The probe to search for life on Europe, the satellite of Jupiter, is tested in the Antarctic
The fact that on Europe, the satellite of Jupiter, can be life, they have been talking for a long time. Actually, the same is said about Enceladus and some other satellites of the planets of the solar system (even about Charon!). But nevertheless it is to Europe that the eyes of scientists are turned , and among all the plans to visit potentially inhabited worlds, the most are theories about the possibility of flying to Jupiter’s satellite.
Now this project is becoming more and more real, experts from Georgia Tech have even developed a special underwater robot. This device is able to plunge under the ice and start exploring everything that is around. Perhaps, once such a robot will be able to prove that there is life on the planetoids of the solar system.
The prototype device is now being tested in the Antarctic working environment. The conditions here are most similar to "European". For three months, Britney Schmidt of the University of Georgia, together with her team, tested a robot called Icefin. The main purpose of the underwater drone is the search for subglacial life.
Icefin can penetrate small holes in the ice, perhaps it is these that form in the ice crust of Europe. At the same time, we use a robot to better understand what is happening under the ice in the Antarctic and how these processes can influence the biocommunities, "says Schmidt.
Most of the drone is like a torpedo, as, indeed, many other underwater robots. The length of the device is 3 meters. The development of the robot began in 2014, at the same time it was reported that a torpedo-shaped robot is a NASA project, and this robot will be used to test the viability of the technology. Now this program is called the Ross Ice Shelf and Europa Underwater Probe (RISE UP). NASA funds three expeditions to the Antarctic to conduct Icefin tests in extremely cold conditions.
New sensors were added to the robot to track organics, as well as taking measurements, the results of which may indicate the presence of life. In particular, these are acidity levels and the concentration of oxygen dissolved in water. You can not know for sure, but there is an assumption that life on other planets also changes these parameters, so that conducting underwater water tests can indirectly indicate the presence of living beings.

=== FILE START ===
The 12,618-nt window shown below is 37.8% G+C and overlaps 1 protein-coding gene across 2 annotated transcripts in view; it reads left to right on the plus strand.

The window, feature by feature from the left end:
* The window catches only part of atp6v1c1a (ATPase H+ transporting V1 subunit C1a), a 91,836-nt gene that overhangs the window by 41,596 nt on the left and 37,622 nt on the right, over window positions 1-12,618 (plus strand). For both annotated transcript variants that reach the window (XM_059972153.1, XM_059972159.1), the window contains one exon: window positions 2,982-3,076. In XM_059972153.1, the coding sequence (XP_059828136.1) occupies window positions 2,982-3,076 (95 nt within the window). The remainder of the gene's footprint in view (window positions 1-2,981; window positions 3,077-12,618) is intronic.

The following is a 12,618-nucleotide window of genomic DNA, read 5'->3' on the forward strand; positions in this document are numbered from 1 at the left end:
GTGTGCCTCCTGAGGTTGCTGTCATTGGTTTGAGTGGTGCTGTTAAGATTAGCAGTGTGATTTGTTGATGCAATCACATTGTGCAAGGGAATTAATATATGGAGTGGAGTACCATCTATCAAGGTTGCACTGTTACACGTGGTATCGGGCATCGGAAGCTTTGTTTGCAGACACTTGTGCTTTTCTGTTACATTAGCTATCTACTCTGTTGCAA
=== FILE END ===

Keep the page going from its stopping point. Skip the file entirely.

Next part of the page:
“We saw that Icefin is very good at floating, using all the scientific tools provided, so that he was able to get data from three different locations. The robot acted on the shelf and relatively large depths (530 and 800 meters). He also learned the language of the Erebus Glacier, ” said the project participants.
The new drone is much smarter than the first prototype. He is able to work in conditions of autonomy, which is required in Europe. The robot must operate at a distance of about 800 million kilometers from Earth and be able to operate in fully automatic mode. Scientists take the risk of losing the apparatus, but it is impossible to do otherwise, because controlling a robot under the ice from a great distance is impossible.
One of the tasks that scientists set when conducting tests in Antarctica is to check the accuracy of the robot’s readings. Experts checked all the results of analyzes provided by Icefin. After all, it would not be too nice to know that the device, which cost many millions of dollars (or even billions), and sent to Europe, works there successfully, but sends incorrect measurements.
At the same time, emergency situations are not excluded. “The most frightening moment for us was a system error, as a result of which the main computer of the robot was disconnected. Everything was decided almost immediately - the computer turned on, but if it happened in Europe, everything could turn out to be much more serious, ”says Schmidt. Scientists need to explore all the weak points of the system in order to be able to create a reliable robot that can work independently without problems.
Over the next nine months, scientists will add a few more tools to the functionality of the robot, perhaps even a microscope. The next phase of research, which will begin in October, will directly concern Icefin's autonomy, as mentioned above. The third test program, the final one, will aim to test the ability of the robot to “make decisions” itself. That is, choose a place to explore, the route and the like.
In Antarctica, the robot was able to find many interesting life forms. Obviously, they are all known to scientists, but it’s not less interesting to watch them. In general, it all looked like a real dive under the ice of another planet.